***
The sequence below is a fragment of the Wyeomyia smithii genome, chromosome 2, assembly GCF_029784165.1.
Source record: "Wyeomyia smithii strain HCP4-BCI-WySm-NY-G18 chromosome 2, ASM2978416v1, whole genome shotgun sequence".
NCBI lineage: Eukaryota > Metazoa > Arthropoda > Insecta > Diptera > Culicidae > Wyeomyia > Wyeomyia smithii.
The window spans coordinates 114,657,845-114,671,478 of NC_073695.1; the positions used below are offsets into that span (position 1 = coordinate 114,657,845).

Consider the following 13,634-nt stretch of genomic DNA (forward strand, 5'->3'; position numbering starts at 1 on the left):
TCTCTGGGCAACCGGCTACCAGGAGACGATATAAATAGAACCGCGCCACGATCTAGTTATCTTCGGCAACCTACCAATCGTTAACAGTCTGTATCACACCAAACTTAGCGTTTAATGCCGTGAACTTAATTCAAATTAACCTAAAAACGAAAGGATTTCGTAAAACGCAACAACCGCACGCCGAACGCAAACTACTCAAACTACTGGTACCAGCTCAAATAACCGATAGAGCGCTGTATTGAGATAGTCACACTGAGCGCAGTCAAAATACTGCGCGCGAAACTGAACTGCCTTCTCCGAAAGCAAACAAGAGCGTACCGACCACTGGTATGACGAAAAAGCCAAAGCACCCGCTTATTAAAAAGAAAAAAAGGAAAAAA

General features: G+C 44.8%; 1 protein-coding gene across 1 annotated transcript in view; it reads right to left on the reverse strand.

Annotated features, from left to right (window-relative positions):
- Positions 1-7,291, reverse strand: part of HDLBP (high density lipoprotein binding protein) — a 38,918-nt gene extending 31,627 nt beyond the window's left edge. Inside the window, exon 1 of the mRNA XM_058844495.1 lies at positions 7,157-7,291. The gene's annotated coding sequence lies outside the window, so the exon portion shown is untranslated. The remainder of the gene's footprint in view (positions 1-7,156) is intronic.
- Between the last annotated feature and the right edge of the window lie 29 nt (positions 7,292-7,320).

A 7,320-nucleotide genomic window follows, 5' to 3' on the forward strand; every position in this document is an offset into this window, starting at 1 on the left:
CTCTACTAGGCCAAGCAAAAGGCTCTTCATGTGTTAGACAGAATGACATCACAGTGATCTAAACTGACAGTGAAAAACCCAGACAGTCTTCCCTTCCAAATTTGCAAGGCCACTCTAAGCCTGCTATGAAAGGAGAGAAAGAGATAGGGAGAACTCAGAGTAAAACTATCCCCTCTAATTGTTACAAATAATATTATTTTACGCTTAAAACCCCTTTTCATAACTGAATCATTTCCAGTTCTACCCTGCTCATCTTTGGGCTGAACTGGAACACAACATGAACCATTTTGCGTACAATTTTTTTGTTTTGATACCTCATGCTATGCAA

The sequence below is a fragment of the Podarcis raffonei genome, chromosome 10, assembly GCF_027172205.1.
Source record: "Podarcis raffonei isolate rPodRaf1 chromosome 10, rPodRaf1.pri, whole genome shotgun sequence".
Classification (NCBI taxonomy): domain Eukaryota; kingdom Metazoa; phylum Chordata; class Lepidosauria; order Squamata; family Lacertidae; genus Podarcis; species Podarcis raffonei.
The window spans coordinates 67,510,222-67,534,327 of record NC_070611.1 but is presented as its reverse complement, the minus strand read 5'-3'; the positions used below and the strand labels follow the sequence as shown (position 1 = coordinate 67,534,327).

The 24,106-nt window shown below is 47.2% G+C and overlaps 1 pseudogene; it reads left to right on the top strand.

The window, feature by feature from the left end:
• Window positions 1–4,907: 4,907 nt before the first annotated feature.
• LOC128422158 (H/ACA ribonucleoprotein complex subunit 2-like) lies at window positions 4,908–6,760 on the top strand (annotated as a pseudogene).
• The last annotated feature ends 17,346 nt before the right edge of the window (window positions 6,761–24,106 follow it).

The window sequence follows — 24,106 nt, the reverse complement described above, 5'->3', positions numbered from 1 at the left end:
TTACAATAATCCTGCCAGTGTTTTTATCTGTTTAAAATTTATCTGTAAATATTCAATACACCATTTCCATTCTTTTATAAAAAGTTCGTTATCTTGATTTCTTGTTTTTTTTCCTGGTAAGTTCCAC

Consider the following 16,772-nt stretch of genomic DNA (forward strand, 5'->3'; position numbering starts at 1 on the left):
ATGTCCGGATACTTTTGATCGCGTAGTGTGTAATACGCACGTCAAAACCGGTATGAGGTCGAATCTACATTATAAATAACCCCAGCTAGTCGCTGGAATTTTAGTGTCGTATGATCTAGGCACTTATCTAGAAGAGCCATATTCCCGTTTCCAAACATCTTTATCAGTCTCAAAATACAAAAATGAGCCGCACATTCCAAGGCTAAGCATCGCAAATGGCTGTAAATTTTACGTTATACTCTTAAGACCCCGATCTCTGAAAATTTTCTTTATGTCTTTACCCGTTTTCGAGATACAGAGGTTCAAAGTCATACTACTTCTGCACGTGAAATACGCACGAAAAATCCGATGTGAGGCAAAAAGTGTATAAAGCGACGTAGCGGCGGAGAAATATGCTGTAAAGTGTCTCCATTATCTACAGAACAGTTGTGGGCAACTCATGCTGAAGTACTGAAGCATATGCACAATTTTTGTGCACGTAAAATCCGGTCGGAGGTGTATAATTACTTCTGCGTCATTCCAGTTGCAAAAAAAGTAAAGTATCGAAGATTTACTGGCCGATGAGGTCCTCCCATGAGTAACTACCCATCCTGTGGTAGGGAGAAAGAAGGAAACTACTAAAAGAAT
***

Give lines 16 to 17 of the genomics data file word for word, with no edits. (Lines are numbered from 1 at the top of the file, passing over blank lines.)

The window spans coordinates 67,510,222-67,534,327 of record NC_070611.1 but is presented as its reverse complement, the minus strand read 5'-3'; the positions used below and the strand labels follow the sequence as shown (position 1 = coordinate 67,534,327).

The 24,106-nt window shown below is 47.2% G+C and overlaps 1 pseudogene; it reads left to right on the top strand.